The strength of the northern political elite has been in plotting against the rest of Nigeria; but now for the first time, they face an existential challenge that is testing their collective leadership acumen and much vaunted unity.

Although the bandits are Fulani, their immediate target would be their people – the Fulani – who had enslaved them. Revolutionaries and freedom fighters or terrorists direct their anger to their immediate perceived enemies – in this case their leaders.

Before they get to others, they must first settle with the immediate enemy. The leadership of the country which incidentally has been controlled and dominated by the Fulani has been callous and indifferent to the demands and needs of others people including their own. They have been selfish, uncaring and indulgent, forgetting that there is always a day of reckoning, which sadly has come upon us.

So, they will have to settle with their bandits before they can conquer Nigeria, because they did not care for the bandits in their time of need; they too will not reciprocate in their hour of judgment. That is poetic justice. Any thought of using the bandits against the other parts of the country can only be temporary, as they cannot survive on a long term basis outside their immediate enclave, where they can operate seamlessly, especially with the growing awareness of the security implication of their presence.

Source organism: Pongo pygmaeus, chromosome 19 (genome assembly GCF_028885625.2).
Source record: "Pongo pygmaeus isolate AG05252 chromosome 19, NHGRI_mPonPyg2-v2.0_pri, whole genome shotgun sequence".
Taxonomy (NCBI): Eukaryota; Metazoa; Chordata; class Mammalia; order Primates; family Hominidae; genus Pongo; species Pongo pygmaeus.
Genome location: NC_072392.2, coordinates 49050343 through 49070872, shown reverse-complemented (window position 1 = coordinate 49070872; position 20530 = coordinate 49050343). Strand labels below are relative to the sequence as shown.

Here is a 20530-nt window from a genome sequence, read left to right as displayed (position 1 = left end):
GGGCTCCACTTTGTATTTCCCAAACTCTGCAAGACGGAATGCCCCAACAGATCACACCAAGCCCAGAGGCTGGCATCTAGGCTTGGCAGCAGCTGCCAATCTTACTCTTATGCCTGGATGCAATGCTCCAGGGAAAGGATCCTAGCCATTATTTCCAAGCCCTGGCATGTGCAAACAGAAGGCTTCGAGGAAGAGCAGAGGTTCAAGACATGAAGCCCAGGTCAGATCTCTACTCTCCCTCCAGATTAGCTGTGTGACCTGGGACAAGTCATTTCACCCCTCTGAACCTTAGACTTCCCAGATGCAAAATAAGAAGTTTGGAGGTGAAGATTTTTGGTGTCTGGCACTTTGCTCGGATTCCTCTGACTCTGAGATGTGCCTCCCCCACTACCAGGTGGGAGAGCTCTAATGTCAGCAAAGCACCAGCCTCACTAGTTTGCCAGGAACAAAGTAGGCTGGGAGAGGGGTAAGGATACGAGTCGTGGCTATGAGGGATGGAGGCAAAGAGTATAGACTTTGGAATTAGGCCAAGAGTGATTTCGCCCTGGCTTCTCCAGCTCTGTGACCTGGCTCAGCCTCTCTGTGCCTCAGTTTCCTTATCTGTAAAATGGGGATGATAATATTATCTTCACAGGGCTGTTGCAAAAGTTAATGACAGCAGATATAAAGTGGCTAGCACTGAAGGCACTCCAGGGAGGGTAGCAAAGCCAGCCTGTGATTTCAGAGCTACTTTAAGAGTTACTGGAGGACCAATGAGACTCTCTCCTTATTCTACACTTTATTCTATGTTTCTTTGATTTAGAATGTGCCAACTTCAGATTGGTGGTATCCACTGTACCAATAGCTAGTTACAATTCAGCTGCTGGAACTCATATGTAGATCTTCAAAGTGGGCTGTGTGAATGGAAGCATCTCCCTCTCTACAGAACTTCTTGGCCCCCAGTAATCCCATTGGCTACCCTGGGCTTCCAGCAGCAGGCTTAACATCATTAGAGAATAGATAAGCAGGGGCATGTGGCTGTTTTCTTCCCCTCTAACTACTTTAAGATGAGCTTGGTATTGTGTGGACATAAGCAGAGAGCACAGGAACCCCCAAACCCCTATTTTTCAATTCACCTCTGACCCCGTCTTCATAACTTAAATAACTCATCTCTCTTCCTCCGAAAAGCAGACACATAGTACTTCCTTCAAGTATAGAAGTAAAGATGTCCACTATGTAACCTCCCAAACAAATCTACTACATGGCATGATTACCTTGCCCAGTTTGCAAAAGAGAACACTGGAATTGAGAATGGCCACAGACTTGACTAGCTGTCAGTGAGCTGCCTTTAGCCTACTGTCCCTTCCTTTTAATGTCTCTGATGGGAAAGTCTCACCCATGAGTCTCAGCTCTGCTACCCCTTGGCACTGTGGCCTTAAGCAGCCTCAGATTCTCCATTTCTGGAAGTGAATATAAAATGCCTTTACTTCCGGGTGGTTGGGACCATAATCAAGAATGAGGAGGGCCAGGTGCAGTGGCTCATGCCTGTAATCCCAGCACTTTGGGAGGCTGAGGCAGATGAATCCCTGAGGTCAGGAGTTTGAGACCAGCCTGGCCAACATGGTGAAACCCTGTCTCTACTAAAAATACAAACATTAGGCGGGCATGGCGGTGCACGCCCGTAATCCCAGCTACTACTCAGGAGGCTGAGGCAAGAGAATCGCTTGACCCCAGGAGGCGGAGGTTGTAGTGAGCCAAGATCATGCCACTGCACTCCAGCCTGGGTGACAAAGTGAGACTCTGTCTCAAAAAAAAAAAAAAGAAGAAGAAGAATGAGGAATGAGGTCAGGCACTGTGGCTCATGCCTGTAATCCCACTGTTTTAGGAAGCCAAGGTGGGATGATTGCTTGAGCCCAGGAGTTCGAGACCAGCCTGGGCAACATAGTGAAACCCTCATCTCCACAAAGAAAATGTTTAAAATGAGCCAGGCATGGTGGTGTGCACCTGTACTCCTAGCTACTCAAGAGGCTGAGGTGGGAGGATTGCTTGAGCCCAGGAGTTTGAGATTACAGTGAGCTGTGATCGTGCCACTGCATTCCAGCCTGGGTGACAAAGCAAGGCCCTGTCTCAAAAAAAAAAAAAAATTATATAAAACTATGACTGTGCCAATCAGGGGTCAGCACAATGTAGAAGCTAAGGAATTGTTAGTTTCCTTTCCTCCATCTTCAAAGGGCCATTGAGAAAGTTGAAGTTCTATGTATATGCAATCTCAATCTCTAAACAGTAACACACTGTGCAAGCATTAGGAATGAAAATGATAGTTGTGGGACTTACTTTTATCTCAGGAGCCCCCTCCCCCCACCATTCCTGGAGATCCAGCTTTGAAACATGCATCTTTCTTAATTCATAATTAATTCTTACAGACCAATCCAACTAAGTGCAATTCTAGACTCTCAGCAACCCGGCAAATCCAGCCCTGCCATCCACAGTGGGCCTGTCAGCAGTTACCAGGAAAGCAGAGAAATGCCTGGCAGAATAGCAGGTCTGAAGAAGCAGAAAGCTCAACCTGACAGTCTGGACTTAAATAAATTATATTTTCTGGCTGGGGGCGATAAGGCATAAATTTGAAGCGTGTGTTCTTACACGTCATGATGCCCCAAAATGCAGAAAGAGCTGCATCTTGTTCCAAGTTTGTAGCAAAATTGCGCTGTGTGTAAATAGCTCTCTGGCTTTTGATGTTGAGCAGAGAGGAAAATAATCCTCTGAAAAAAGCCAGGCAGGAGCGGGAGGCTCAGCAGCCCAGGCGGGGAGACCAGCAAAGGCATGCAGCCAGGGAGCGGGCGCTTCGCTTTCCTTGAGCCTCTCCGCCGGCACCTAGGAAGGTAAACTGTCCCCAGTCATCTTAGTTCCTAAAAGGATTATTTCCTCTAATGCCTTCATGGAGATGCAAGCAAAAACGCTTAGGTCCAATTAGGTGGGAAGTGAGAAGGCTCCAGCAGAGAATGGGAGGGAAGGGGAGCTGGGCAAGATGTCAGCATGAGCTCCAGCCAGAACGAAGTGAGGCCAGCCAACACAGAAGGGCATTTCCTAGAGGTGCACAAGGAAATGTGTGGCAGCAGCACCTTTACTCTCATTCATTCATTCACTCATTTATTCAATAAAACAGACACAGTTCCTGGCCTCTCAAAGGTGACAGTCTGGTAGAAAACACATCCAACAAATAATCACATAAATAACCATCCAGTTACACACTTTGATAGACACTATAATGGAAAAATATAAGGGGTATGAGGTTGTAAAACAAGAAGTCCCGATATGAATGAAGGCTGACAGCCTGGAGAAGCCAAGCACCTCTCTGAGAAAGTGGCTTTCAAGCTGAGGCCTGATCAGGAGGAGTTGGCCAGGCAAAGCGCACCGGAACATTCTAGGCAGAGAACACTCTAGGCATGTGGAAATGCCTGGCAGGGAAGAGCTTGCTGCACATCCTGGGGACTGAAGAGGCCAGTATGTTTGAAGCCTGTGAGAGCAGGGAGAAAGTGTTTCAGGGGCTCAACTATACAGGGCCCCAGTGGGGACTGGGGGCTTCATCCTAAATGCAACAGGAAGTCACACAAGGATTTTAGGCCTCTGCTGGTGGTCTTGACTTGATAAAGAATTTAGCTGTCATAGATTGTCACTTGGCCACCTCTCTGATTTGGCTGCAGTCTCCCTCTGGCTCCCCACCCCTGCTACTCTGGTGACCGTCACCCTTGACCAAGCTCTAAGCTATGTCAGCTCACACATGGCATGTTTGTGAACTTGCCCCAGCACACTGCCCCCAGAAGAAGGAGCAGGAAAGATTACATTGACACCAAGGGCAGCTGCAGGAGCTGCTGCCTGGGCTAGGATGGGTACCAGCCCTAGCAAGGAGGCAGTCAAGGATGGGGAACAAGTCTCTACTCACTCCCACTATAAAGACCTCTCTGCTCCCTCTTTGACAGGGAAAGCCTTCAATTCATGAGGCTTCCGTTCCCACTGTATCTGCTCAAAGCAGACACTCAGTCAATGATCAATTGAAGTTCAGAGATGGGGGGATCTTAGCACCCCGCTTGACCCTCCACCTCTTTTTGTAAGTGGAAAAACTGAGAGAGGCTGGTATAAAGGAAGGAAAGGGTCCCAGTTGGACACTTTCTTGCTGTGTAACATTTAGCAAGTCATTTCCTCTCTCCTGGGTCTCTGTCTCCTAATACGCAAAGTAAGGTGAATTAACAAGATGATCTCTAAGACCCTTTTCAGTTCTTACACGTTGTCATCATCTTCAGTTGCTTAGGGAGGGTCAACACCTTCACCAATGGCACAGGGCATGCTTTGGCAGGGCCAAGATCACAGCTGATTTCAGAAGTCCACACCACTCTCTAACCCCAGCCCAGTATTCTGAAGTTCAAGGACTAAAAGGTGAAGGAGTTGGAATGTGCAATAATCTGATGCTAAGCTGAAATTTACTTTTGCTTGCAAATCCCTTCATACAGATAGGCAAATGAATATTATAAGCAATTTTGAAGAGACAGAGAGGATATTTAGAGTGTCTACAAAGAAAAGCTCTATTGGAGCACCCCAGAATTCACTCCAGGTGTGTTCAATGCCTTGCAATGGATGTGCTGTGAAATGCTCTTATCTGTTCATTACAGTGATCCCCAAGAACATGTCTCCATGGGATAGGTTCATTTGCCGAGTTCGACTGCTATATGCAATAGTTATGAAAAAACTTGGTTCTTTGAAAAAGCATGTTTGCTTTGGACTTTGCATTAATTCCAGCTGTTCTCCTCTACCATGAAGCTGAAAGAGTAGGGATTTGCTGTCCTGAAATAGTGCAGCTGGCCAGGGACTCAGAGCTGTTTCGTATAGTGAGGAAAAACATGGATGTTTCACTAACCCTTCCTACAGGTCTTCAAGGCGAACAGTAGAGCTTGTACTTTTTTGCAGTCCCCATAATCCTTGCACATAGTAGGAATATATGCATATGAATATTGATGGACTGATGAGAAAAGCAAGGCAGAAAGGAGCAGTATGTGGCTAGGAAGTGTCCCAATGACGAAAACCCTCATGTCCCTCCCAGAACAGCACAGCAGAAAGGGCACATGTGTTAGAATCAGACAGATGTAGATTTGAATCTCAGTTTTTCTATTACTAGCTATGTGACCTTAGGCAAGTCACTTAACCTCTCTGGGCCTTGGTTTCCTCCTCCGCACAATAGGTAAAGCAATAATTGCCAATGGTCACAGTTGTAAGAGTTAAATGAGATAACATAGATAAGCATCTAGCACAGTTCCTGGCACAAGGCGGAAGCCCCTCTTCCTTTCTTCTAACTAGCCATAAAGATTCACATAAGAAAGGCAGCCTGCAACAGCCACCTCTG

Unfortunately, the Fulani political elite have not seen the dialectic of this problem and the repentant disposition it imposes on them. They are trying as usually to shift the blame and culpability to others, and pretend it will go go away. Sorry, it will not because power corrupts and absolute power corrupts absolutely. The bandits will not give up their present power – the gun – without an offer of power and its concomitant benefit – ransom money.

This is the biggest test for northern leaders: How to share power with the bandits. Fulani elite’s monopoly of power in the north is now being severely threatened. For better or worse, a new power centre has emerged and they have to share power with them. Even a military coup, which is potentially inevitable if the situation persists – which is usually their last resort – will not be helpful, because Boko Haram has demystified them and they no longer command the monopoly of violence.

This is the first sign of the end that is coming!

Uche Chris: carinze06@gmail.com